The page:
Shibori Dyeing Tea Towels with Rit

Shibori Dyeing Tea Towels with Rit Dyes. Learn how to dye fabric with Shibori Dyeing or Tie Dyeing Folding Techniques.

White kitchen towels? Boring!! I tell ya, nothing is safe around here. If something at my house is a solid color, it’s only a matter of time before I add some bright color and dye it up. So, I started researching various Shibori Dyeing techniques.

In the past, I’ve explored basic tie dyeing like the spiral or accordion folds which are closely related to shibori techniques.

If you’ve been following my dyeing tutorials, you know I usually use professional yarn or fabric dyes. Sometimes, I’ll experiment with Kool-Aid or food coloring. This time, I wanted to see how good Rit Dyes are. I must say, I was impressed with the depth of color I got on these tea towels.

Rit Dyed Tea Towels,

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Shibori Folding Techniques

As you can see, I dyed my tea towels using 3 different Shibori Dyeing or Tie Dye methods. The purple one was dyed with the Kumo Shibori method which I showed you with this Kumo Shibori Technique post. (I mixed turquoise & fuscia)

The turquoise blue towel was dyed with the Suji Shibori method just like the Shibori Suji Dyed Wet Felted Shawl.

Now, I am going to show how to dye the fuscia towel using rocks and marbles. I’m not sure what that shibori technique is called but basically, all you do is tie rocks into the towel which results in pretty sunbursts or circles.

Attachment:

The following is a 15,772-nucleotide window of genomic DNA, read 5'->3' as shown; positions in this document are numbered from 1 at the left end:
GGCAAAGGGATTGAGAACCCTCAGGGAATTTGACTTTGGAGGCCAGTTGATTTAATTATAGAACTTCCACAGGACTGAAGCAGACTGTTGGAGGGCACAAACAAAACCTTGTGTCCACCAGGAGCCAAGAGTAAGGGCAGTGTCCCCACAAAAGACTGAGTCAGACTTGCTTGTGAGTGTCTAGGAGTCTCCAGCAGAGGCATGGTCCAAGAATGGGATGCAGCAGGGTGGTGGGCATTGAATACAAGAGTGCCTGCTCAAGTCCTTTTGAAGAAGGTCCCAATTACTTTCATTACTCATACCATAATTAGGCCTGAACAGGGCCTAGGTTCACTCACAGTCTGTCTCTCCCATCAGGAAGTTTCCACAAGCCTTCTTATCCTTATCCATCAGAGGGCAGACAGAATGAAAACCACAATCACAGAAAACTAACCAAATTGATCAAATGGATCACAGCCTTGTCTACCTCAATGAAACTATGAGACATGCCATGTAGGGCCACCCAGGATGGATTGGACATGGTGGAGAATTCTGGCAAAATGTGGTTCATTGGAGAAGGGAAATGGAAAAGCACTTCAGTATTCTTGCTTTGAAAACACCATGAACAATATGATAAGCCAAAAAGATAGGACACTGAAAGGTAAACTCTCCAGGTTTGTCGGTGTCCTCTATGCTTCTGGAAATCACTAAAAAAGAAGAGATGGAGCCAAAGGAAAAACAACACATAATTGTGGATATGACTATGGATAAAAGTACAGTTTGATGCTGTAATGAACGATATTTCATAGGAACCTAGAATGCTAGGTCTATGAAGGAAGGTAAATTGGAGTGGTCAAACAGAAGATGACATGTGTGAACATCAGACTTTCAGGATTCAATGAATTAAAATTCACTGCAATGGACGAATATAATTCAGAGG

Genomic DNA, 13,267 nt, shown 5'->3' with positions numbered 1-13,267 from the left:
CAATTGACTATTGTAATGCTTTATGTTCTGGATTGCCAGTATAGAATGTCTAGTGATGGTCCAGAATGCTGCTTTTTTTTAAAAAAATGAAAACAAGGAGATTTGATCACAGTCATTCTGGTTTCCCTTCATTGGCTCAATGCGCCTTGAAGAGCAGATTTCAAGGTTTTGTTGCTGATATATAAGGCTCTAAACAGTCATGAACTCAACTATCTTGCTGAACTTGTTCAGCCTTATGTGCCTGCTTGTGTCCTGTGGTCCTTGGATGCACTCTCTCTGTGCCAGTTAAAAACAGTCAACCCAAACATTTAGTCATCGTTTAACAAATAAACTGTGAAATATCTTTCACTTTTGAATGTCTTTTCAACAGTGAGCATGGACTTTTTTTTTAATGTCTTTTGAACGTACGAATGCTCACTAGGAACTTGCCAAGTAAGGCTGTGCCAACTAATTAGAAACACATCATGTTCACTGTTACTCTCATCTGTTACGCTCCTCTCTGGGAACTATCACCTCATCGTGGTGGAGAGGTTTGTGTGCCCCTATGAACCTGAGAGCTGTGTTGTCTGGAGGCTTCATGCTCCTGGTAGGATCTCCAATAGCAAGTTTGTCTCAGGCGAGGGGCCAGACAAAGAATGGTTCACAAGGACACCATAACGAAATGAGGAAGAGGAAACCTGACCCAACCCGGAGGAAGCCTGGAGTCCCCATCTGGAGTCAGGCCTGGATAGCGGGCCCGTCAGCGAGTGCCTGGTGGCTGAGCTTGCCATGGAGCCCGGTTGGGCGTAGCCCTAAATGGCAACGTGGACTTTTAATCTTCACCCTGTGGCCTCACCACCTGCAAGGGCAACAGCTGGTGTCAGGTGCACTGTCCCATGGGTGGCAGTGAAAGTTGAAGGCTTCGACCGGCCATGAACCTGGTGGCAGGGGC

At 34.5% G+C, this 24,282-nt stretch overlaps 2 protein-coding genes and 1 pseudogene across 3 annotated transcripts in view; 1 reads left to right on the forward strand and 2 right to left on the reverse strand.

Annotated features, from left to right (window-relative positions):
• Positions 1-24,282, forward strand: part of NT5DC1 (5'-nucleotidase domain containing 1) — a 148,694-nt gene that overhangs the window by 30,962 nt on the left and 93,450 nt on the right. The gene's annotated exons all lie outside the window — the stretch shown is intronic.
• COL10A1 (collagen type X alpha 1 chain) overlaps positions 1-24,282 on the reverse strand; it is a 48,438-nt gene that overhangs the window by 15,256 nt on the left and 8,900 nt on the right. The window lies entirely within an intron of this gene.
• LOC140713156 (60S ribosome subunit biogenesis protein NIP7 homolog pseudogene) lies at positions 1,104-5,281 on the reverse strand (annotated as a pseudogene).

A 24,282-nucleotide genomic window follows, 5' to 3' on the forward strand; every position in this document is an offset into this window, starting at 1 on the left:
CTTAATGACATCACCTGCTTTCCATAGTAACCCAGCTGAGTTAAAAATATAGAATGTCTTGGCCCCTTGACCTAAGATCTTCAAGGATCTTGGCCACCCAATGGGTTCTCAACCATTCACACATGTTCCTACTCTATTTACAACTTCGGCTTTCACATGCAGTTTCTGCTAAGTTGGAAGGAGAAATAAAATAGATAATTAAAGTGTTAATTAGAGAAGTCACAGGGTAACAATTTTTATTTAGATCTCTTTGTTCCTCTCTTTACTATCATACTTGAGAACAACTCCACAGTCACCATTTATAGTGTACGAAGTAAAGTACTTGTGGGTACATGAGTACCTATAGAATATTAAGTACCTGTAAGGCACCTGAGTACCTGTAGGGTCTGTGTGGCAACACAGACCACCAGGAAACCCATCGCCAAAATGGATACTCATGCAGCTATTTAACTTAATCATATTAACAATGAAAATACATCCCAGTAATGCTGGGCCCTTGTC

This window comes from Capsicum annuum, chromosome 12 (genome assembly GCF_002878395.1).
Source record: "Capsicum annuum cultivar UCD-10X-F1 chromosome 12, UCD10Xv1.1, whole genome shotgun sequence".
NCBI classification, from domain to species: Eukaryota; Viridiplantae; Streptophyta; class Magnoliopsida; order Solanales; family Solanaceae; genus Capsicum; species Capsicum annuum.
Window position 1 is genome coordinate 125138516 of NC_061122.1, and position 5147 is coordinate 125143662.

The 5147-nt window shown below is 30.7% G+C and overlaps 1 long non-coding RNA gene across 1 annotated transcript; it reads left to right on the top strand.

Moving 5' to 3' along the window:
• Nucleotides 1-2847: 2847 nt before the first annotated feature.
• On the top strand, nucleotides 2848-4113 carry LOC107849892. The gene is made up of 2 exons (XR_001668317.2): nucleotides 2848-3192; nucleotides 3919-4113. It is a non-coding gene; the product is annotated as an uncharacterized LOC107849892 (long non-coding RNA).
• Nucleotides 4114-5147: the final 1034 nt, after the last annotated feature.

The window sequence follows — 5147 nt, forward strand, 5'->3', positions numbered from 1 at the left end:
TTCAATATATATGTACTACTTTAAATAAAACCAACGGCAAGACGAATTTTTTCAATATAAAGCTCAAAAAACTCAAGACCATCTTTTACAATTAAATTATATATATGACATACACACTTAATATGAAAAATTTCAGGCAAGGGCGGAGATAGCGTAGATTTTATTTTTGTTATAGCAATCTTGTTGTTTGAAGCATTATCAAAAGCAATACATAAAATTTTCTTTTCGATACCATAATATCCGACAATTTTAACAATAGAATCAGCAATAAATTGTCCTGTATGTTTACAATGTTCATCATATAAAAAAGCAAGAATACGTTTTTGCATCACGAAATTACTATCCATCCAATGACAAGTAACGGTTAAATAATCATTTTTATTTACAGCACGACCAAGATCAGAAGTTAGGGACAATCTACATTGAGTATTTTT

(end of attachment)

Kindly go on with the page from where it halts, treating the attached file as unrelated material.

Fabric Dyeing Supplies:

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Flour Sack Dish Towels (I use these towels every day)
Liquid Rit Dye (I used Fuchsia)
Rocks or Marbles
Old Pot (no longer used for cooking)
Hot Water

Supplies for Dyeing FabricTea Towels,

Shibori Folding or Tying

Rit Dyed Tea Towels,

Rit Dyed Tea Towels,

Wrap a rock or marble into your towel and wind the thread tightly around the base of the rock several times. Tie a knot. Do this all over the towel to get lots of circles.

Shibori Dyeing the Towels

Rit Dyed Tea Towels,

Fill your pot with hot water, then add about 1/2 cup of salt. Stir to dissolve. Carefully, add the dye to the water. The more dye, the deeper the color. I used about 1/2 of the bottle to get a nice, strong fuscia.

Place your rock wrapped towel in the dyebath. Start with high heat, then turn down and simmer for 45 minutes.

Finishing Your Shibori Dyed Tea Towels

After the allotted time, very carefully remove the towel from the dyebath. Old tongs are a big help! Rinse thoroughly in warm water until the water runs clear, then remove the thread and rocks and continue rinsing until the excess dye has been removed. Finally, rinse with cold water and hang to dry.

Rit Dyed Tea Towels,

Rit Dyed Tea Towels,

Rit Dyed Tea Towels,

Pretty! Wash them separately at first, just in case they bleed. Although, with proper heat setting and rinsing, that should be minimal.

Great DIY Gift Idea! These tie dyed kitchen towels make wonderful homemade Christmas Gifts. If you’re interested in more Shibori, Dharma Trading Company has a great article on the Art of Shibori Dyeing.

Also, make sure to check back for my review on the Jacquard Indigo Dye Kit. I’m hoping to grow some Indigo plants next year but until then, the kit will have to do.

Tie Dyed Tea Towels,

What tie dyeing techniques have you tried?

Related Fabric Dyeing Tutorials:

How to Make Dye from Acorns
Natural Dyeing with Black Walnuts
Printing on Fabric with Silk Ties

Shibori dyeing. Learn the art of Shibori with this fabric dyeing tutorial

Shibori Dyeing how to dye fabric with the Kumo Dye Method. Hand dyed kitchen towels or napkins make a great DIY gift idea

Learn Shibori Dyeing Easy way to Dye Kitchen Towels

Shibori Dyeing Learn how to hand dye fabric using the Suji method of dyeing